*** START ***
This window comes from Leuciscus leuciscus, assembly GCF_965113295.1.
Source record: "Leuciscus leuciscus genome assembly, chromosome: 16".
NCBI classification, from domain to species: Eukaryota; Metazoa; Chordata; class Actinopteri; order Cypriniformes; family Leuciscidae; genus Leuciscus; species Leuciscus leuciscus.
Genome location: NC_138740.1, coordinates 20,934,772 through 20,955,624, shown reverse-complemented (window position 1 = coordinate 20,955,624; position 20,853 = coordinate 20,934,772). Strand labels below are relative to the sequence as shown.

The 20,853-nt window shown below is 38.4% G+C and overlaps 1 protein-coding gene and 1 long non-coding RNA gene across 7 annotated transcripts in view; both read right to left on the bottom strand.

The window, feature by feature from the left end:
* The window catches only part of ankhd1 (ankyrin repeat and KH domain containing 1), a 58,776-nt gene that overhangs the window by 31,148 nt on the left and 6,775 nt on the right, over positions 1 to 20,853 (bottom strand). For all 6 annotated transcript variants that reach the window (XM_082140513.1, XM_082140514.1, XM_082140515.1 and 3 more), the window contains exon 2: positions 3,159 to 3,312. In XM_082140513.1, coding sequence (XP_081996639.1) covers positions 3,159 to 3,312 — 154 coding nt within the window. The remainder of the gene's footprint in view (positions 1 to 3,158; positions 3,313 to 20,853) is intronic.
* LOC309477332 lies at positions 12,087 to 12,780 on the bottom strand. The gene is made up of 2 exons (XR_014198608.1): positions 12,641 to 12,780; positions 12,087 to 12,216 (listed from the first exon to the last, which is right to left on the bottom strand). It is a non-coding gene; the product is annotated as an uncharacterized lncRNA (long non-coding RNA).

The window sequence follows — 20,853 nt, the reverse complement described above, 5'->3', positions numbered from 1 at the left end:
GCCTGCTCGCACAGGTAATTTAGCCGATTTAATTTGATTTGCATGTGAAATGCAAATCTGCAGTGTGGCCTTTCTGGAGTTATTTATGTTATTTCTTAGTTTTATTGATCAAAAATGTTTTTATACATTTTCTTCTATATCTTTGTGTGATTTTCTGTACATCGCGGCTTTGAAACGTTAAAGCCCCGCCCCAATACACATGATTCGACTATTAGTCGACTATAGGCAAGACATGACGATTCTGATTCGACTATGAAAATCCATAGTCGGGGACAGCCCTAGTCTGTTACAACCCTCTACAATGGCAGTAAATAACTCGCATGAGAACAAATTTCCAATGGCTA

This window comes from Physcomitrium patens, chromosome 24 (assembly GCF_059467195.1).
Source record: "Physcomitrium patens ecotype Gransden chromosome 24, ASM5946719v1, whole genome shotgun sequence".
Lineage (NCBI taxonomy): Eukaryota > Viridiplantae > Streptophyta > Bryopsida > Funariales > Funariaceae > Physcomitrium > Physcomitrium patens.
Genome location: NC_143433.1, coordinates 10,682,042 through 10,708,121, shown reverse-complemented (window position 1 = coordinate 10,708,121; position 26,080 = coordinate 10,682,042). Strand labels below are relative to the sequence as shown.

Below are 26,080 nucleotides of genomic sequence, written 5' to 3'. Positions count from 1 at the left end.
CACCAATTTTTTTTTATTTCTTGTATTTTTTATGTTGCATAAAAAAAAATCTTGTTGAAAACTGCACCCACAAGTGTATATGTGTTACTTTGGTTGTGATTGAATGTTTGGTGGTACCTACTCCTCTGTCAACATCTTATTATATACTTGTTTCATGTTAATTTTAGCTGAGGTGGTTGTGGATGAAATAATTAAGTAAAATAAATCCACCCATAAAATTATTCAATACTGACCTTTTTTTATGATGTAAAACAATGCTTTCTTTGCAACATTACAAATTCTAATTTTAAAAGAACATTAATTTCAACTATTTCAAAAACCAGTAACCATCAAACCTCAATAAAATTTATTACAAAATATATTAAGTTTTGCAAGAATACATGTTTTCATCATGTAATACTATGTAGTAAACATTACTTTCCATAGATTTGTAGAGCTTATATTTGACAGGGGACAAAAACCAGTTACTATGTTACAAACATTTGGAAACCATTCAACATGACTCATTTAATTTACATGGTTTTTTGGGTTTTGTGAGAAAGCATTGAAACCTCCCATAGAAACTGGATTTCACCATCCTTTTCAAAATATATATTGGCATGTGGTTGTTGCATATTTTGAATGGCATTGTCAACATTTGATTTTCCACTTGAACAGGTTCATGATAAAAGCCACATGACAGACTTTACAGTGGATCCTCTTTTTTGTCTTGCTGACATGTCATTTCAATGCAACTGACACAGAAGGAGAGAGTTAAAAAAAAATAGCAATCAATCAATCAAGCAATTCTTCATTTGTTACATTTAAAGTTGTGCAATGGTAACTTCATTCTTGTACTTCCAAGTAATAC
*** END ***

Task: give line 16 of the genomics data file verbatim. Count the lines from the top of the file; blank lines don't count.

CACCAATTTTTTTTTATTTCTTGTATTTTTTATGTTGCATAAAAAAAAATCTTGTTGAAAACTGCACCCACAAGTGTATATGTGTTACTTTGGTTGTGATTGAATGTTTGGTGGTACCTACTCCTCTGTCAACATCTTATTATATACTTGTTTCATGTTAATTTTAGCTGAGGTGGTTGTGGATGAAATAATTAAGTAAAATAAATCCACCCATAAAATTATTCAATACTGACCTTTTTTTATGATGTAAAACAATGCTTTCTTTGCAACATTACAAATTCTAATTTTAAAAGAACATTAATTTCAACTATTTCAAAAACCAGTAACCATCAAACCTCAATAAAATTTATTACAAAATATATTAAGTTTTGCAAGAATACATGTTTTCATCATGTAATACTATGTAGTAAACATTACTTTCCATAGATTTGTAGAGCTTATATTTGACAGGGGACAAAAACCAGTTACTATGTTACAAACATTTGGAAACCATTCAACATGACTCATTTAATTTACATGGTTTTTTGGGTTTTGTGAGAAAGCATTGAAACCTCCCATAGAAACTGGATTTCACCATCCTTTTCAAAATATATATTGGCATGTGGTTGTTGCATATTTTGAATGGCATTGTCAACATTTGATTTTCCACTTGAACAGGTTCATGATAAAAGCCACATGACAGACTTTACAGTGGATCCTCTTTTTTGTCTTGCTGACATGTCATTTCAATGCAACTGACACAGAAGGAGAGAGTTAAAAAAAAATAGCAATCAATCAATCAAGCAATTCTTCATTTGTTACATTTAAAGTTGTGCAATGGTAACTTCATTCTTGTACTTCCAAGTAATAC